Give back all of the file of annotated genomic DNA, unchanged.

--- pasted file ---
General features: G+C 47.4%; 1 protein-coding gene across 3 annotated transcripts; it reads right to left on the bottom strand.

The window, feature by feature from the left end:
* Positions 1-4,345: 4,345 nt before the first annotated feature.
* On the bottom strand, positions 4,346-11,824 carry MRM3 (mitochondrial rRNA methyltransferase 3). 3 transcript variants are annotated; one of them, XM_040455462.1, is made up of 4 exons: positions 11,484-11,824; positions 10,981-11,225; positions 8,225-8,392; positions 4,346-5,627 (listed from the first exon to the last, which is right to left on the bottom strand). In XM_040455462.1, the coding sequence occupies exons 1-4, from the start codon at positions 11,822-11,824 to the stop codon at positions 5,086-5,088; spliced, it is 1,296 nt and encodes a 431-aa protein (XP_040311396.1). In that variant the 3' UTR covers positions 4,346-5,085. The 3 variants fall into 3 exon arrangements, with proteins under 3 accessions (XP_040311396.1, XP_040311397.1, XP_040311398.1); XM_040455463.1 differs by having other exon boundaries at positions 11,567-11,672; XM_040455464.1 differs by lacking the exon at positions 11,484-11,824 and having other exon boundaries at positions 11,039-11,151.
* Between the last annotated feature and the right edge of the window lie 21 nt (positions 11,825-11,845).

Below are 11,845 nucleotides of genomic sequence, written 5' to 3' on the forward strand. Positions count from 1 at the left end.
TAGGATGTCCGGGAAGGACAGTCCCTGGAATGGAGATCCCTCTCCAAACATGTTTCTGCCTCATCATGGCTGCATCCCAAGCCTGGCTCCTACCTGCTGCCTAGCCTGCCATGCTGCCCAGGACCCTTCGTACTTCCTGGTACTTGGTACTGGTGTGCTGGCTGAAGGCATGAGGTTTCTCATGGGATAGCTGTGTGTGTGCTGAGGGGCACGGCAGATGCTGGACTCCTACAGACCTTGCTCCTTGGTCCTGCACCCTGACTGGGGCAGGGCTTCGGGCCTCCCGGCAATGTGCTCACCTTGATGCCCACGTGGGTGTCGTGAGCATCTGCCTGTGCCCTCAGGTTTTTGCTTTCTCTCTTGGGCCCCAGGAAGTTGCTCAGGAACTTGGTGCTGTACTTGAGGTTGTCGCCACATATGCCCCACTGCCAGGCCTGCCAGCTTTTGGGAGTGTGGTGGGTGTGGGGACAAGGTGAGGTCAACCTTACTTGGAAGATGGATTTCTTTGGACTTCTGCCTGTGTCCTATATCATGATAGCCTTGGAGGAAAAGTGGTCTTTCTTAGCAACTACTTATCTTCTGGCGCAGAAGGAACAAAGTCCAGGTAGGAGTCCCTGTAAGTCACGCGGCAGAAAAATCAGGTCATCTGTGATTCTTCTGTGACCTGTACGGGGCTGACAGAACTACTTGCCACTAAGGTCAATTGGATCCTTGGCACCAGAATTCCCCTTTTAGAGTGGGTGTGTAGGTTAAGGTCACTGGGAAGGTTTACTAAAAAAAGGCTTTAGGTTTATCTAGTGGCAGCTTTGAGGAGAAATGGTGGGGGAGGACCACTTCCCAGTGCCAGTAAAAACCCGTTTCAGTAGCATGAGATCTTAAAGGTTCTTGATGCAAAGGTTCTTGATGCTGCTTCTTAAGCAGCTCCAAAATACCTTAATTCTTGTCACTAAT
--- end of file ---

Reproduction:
General features: G+C 47.4%; 1 protein-coding gene across 3 annotated transcripts; it reads right to left on the bottom strand.

The window, feature by feature from the left end:
* Positions 1-4,345: 4,345 nt before the first annotated feature.
* On the bottom strand, positions 4,346-11,824 carry MRM3 (mitochondrial rRNA methyltransferase 3). 3 transcript variants are annotated; one of them, XM_040455462.1, is made up of 4 exons: positions 11,484-11,824; positions 10,981-11,225; positions 8,225-8,392; positions 4,346-5,627 (listed from the first exon to the last, which is right to left on the bottom strand). In XM_040455462.1, the coding sequence occupies exons 1-4, from the start codon at positions 11,822-11,824 to the stop codon at positions 5,086-5,088; spliced, it is 1,296 nt and encodes a 431-aa protein (XP_040311396.1). In that variant the 3' UTR covers positions 4,346-5,085. The 3 variants fall into 3 exon arrangements, with proteins under 3 accessions (XP_040311396.1, XP_040311397.1, XP_040311398.1); XM_040455463.1 differs by having other exon boundaries at positions 11,567-11,672; XM_040455464.1 differs by lacking the exon at positions 11,484-11,824 and having other exon boundaries at positions 11,039-11,151.
* Between the last annotated feature and the right edge of the window lie 21 nt (positions 11,825-11,845).

Below are 11,845 nucleotides of genomic sequence, written 5' to 3' on the forward strand. Positions count from 1 at the left end.
TAGGATGTCCGGGAAGGACAGTCCCTGGAATGGAGATCCCTCTCCAAACATGTTTCTGCCTCATCATGGCTGCATCCCAAGCCTGGCTCCTACCTGCTGCCTAGCCTGCCATGCTGCCCAGGACCCTTCGTACTTCCTGGTACTTGGTACTGGTGTGCTGGCTGAAGGCATGAGGTTTCTCATGGGATAGCTGTGTGTGTGCTGAGGGGCACGGCAGATGCTGGACTCCTACAGACCTTGCTCCTTGGTCCTGCACCCTGACTGGGGCAGGGCTTCGGGCCTCCCGGCAATGTGCTCACCTTGATGCCCACGTGGGTGTCGTGAGCATCTGCCTGTGCCCTCAGGTTTTTGCTTTCTCTCTTGGGCCCCAGGAAGTTGCTCAGGAACTTGGTGCTGTACTTGAGGTTGTCGCCACATATGCCCCACTGCCAGGCCTGCCAGCTTTTGGGAGTGTGGTGGGTGTGGGGACAAGGTGAGGTCAACCTTACTTGGAAGATGGATTTCTTTGGACTTCTGCCTGTGTCCTATATCATGATAGCCTTGGAGGAAAAGTGGTCTTTCTTAGCAACTACTTATCTTCTGGCGCAGAAGGAACAAAGTCCAGGTAGGAGTCCCTGTAAGTCACGCGGCAGAAAAATCAGGTCATCTGTGATTCTTCTGTGACCTGTACGGGGCTGACAGAACTACTTGCCACTAAGGTCAATTGGATCCTTGGCACCAGAATTCCCCTTTTAGAGTGGGTGTGTAGGTTAAGGTCACTGGGAAGGTTTACTAAAAAAAGGCTTTAGGTTTATCTAGTGGCAGCTTTGAGGAGAAATGGTGGGGGAGGACCACTTCCCAGTGCCAGTAAAAACCCGTTTCAGTAGCATGAGATCTTAAAGGTTCTTGATGCAAAGGTTCTTGATGCTGCTTCTTAAGCAGCTCCAAAATACCTTAATTCTTGTCACTAAT